Excerpt from the "Taijiquan Tu Shuo"

The Taijiquan Tu Shuo ("The Illustrated Canon of Taijiquan") is probably the most comprehensive Chinese work on Taijiquan. It was written within 12 years at the beginning of the 20th century by Chen Xin (16th generation of the Chen family) and is considered one of the essential classics of the Chen style.

The following is an excerpt from the text (translation INBI):

During Taijiquan practice there is usually no need to orient one's initial position strictly to the cardinal directions. However, since the Big Dipper is placed north, the practitioner should respectfully face in this direction, since it is the source of inherent energy in the human body, known as Zhong-qi or Centralized Intrinsic Energy. Hence all diagrams presented in this book faces north, with the back to the south, the east at the right and west at the left.

To determine the way of heaven you need to resort to the yin and yang substances; to establish the way of earth you need to apply the concept of soft and hard; to find the way of humans you need benevolence and righteousness.

Fill up your legs and arms with silk-reeling energy; lift up your head and look straight ahead. When sitting, be like a door-hinge; while standing, be like an empty room.

Confucius said, "Coming across irreverence, don't look at it; coming across irreverence, don't listen to it; coming across irreverence, don't even talk about it; coming across irreverence, don't move it:' Practicing Taijiquan, try to engage honourably and respectfully with it as a natural part of the process. Following the established practice and rules, look at the Taiji form, listen to it, talk about it and move to it from within. When not practicing the Taiji form, calm your mind and heart and pacify your qi to blend into the Taiji spiritual motif. During practice, quieten your spirit and still your qi to allow the upper and lower limbs to move freely and naturally without pretense. Try to initiate the mechanism of Taijiquan properly in accordance with intrinsic norms and rites. The rites of Taijiquan state that one should not let slow inert qi flow through the body. If this sluggish energy'thickens; you will need to use a great number of movements to prevent the forming of a myriad diseases by driving this energy out from all parts of the body.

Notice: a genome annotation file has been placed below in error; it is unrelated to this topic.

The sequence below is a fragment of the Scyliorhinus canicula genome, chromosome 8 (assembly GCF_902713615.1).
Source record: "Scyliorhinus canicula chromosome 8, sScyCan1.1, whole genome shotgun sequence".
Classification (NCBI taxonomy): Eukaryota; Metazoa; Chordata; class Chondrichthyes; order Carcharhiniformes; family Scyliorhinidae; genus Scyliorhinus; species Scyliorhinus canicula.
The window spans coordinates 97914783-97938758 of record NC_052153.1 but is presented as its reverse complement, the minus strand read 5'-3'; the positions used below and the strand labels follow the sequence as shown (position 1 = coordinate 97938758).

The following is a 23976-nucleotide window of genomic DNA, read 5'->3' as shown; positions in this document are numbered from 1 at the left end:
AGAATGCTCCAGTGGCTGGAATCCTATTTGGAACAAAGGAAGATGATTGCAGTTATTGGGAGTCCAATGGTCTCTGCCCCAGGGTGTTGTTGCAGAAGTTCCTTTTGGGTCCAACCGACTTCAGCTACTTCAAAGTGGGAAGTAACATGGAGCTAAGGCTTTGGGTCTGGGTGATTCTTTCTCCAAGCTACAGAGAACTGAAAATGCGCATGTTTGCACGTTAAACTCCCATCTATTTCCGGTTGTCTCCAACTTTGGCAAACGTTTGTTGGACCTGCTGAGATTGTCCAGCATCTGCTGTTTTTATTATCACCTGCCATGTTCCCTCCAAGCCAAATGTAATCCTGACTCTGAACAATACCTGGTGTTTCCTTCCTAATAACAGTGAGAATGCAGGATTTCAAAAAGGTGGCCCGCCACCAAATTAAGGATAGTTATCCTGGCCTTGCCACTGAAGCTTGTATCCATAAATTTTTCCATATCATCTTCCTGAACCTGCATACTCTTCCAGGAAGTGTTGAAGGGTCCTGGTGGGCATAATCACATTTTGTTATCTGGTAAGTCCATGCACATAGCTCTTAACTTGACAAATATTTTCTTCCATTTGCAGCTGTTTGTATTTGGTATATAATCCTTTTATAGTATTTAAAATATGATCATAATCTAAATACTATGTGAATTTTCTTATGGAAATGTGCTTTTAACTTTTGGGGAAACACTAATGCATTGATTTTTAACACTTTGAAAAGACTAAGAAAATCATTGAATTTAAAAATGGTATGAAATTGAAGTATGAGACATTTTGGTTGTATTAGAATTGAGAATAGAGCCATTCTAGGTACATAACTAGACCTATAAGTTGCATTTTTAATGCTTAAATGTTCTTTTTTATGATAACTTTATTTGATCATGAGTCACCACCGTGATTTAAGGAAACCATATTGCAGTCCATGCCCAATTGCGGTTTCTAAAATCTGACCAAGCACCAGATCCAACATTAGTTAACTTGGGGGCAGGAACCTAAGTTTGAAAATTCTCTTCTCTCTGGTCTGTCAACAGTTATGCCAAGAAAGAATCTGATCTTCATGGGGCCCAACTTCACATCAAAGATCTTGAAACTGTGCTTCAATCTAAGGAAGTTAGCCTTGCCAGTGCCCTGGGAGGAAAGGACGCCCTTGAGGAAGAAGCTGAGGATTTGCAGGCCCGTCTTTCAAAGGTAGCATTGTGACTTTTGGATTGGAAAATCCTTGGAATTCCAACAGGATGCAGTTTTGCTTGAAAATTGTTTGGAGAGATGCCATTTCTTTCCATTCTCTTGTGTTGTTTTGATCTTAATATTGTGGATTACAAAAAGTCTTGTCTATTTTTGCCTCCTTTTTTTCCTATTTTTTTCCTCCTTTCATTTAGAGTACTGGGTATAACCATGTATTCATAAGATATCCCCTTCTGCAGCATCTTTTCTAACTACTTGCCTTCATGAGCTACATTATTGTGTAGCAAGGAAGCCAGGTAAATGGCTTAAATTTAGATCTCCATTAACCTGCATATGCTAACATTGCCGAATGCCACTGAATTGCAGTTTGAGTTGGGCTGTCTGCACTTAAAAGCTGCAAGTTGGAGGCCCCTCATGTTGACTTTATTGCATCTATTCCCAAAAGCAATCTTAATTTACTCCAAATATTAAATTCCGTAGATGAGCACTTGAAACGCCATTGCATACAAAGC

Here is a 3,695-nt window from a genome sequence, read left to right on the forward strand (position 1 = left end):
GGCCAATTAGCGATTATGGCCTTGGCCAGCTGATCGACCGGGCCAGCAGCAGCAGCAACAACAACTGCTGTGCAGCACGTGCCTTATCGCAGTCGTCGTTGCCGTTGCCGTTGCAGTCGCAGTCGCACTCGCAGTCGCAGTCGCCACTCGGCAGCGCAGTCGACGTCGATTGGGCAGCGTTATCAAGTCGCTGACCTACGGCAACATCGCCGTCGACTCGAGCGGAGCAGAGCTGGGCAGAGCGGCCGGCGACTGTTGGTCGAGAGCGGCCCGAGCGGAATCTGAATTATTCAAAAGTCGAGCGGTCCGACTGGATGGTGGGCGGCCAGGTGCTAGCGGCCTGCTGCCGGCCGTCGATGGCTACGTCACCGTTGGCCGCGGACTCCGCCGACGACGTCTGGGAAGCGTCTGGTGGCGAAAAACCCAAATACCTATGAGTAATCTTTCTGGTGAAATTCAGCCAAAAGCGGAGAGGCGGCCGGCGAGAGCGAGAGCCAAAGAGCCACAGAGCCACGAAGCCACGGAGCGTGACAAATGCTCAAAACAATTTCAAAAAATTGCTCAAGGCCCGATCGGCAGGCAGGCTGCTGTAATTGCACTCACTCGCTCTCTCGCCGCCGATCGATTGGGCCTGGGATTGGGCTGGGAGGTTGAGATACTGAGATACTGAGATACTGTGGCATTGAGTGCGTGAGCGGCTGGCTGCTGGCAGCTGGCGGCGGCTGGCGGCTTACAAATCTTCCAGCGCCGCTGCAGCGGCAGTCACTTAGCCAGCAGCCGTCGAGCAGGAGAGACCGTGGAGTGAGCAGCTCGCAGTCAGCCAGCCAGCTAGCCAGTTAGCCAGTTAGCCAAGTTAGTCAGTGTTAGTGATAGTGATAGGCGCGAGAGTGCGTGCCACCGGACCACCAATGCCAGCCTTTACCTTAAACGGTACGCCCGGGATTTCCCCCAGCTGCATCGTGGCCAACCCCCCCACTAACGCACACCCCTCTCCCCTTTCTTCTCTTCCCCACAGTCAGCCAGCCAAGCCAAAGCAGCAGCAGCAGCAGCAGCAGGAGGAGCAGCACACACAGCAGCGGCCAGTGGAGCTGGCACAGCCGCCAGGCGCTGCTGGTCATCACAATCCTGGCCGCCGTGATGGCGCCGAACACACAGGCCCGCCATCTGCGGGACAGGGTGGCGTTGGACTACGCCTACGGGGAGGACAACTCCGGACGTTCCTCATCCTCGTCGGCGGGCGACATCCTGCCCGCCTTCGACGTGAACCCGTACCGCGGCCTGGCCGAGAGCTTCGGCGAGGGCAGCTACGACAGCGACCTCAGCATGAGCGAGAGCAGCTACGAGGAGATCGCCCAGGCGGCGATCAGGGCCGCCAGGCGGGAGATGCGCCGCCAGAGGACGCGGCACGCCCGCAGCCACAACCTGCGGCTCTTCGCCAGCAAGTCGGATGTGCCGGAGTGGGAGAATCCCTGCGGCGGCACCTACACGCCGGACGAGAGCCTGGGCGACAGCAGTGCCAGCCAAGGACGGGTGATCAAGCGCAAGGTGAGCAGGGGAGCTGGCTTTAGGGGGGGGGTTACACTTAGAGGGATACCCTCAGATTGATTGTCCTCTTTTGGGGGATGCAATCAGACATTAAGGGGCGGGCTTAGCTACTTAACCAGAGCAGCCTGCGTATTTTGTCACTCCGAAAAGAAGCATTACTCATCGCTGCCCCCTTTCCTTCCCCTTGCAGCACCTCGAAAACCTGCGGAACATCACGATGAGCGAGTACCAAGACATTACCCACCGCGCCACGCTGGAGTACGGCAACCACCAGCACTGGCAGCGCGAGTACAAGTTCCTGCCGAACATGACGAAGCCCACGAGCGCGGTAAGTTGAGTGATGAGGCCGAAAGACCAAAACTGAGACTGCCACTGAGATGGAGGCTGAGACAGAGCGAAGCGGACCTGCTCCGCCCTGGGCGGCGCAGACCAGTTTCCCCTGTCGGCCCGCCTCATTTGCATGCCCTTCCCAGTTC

The rites are based on respect and joy emanates from peace and harmony. If you can be respectful and maintain peace and harmony, you will become a good practitioner of Taijiquan. It is said, "Taijiquan is the way of art:' As the Master states, "If the established rules are extremely strict, even a highly skilled sage will not be able to follow them despite his gong-Ju:' If it is the subject of art, what should be done to grasp itr It is also said that through Taiji practice you learn to cultivate your morality, correct your character and protect your life. As Mencius states, "Without learning established practice and rules, one cannot be compliant and restrained in behavior:' 

Practicing the way of Taiji, one who does not transgress the classical writings and shows respect to every single word from the very beginning to end, can devote himself to the wholehearted study of Taiji. Improving his volition until it is released from the ambitions trapped in his chest, he will reach the state of Oneness in accord with the single principle of Taiji. This principle or Oneness will be studied in the pages below.